Guerilla Product Development: Part 3
Over the last 15 years I have run a consultancy focused on product development in the Robotics and Consumer electronics industry. During this time I have had the honor of being involved in the product development cycle of literally 100s of products, and working with many talented people across the industry. I have seen things both amazing and horrifying. My friends in the industry have always asked me to share experiences through stories or process steps they can learn from to help make their product development cycle better. Recently, I started writing these steps down, and I have given my steps a name: Guerilla Product Development. The idea here is using unconventional methods to fight the war of product development, my own methods mostly, and not necessarily things you will find in a textbook.
Guerilla Product Development Overview
- Plan your Product Development — If you haven’t written down a set of requirements, and planned how to execute, you are doing it wrong.
- Market Fit First — Field of Dreams products rarely succeed — Do your market research, then build a product for that market.
- Domain Expertise — Do NOT build a product in a domain where you know nothing. You will be doomed to failure.
- Surround Yourself — with close associates + a team of mercenaries. You can’t be an expert on everything — hire experts who know the things you don’t. You need a team that gets along well and is willing to admit when they don’t know something — No room for big egos or narcissistic personalities.
- Iterate Early and Often — Failing repeatedly is the BEST option.
- MVP (Minimum Viable Product) — as quick as possible once you know market fit — and TEST it with actual customers.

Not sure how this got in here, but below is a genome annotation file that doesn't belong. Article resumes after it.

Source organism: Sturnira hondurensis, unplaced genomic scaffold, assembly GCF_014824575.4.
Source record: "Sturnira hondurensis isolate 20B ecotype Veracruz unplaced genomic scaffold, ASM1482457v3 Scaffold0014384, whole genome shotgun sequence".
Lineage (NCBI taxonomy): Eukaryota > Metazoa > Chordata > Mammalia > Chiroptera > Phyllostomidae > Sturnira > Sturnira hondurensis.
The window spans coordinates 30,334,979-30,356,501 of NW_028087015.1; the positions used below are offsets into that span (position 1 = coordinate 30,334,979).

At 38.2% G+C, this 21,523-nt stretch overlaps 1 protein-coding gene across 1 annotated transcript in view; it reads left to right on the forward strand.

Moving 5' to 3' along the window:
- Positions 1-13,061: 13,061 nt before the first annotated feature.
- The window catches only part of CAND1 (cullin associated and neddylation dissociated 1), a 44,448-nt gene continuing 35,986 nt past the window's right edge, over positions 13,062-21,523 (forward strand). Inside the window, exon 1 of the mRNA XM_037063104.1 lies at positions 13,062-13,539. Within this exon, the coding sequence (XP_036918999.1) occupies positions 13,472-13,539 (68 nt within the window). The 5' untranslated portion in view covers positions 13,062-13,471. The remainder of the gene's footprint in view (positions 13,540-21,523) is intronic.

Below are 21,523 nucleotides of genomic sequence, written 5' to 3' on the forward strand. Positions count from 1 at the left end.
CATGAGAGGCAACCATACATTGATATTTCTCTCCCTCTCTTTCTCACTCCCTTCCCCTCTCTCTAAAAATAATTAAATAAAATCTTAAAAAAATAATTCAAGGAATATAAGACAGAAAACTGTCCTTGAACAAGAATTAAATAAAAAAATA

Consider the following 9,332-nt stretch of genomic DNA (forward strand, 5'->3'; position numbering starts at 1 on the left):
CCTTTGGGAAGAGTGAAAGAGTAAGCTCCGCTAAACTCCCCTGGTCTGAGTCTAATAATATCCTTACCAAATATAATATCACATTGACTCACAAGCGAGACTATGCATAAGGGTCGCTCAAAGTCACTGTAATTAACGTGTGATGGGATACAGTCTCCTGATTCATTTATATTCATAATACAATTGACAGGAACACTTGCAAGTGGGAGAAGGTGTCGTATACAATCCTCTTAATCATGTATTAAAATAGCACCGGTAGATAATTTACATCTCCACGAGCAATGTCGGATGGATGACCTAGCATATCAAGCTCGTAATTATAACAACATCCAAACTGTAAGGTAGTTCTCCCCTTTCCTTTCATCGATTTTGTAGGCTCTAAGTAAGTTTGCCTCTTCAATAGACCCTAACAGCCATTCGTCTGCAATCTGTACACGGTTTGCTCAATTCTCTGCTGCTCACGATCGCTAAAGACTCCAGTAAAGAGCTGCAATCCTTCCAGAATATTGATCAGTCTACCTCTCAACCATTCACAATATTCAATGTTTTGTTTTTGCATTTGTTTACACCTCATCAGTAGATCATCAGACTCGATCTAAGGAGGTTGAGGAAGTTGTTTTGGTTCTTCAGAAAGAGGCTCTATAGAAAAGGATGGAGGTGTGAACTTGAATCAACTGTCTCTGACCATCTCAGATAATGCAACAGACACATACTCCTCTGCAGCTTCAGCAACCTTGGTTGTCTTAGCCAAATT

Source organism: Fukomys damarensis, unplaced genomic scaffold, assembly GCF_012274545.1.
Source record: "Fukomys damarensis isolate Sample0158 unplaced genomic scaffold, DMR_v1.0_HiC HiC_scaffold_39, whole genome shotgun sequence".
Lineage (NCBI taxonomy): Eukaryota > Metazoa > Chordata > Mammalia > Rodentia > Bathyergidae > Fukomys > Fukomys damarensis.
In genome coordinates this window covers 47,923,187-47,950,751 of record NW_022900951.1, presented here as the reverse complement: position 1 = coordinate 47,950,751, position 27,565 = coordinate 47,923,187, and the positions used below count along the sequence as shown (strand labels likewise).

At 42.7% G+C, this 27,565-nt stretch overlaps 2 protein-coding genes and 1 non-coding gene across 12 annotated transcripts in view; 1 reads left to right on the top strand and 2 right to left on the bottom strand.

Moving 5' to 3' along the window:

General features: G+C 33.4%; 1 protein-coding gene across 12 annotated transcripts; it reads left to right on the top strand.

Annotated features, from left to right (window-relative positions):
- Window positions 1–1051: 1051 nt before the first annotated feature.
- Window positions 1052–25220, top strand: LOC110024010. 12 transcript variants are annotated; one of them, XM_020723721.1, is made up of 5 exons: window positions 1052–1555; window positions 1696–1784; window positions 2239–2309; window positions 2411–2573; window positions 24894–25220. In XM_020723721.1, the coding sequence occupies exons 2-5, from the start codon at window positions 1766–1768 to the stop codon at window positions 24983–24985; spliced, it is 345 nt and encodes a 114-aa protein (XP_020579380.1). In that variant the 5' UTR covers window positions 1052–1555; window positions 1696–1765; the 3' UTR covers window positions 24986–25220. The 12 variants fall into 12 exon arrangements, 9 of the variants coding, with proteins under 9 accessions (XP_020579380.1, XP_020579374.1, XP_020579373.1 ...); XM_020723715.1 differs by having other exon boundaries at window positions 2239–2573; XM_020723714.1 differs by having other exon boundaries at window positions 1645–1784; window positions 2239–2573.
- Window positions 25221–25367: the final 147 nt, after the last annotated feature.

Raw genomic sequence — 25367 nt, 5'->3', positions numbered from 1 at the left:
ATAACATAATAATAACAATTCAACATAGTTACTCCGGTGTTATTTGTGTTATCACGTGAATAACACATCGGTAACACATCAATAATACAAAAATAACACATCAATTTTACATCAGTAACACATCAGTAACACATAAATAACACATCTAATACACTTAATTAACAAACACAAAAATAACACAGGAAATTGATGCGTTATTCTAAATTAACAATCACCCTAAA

- Strike Problems Fast — Eliminate any red-flag tech hurdles in the beginning.
- Design to Scale — Do not pick product components from hobbyist parts.
- Partner Early — with a Contract Manufacturer (CM) and your entire supply chain.
- Sell — your product before you finish making it.
Guerilla Product Development Series:
Guerilla Product Development Part 1: A new approach to produce development stages (steps 1-4)
Guerilla Product Development Part 2: From MVP to Production (steps 5-7)
Guerilla Product Development Part 3: Scaling to Selling (steps 8-10)
When designing a product, you want it to be scalable, meaning that you can confidently manufacture it in volume with high quality end-results. In this article, I am going to explain how this is a huge undertaking, no matter what you’re building. Most people who have either never done it before, have had limited experiences from one aspect of the cycle, or have a hard time visualizing how things get manufactured and made. I have encountered so many people these days who are launching businesses where they’re going to manufacture a product when they have perhaps never set foot in a modern factory and realistically have no idea what the steps are that a modern factory uses. It is essentially impossible to have a well designed product without the knowledge of how products are built or how factories do their thing.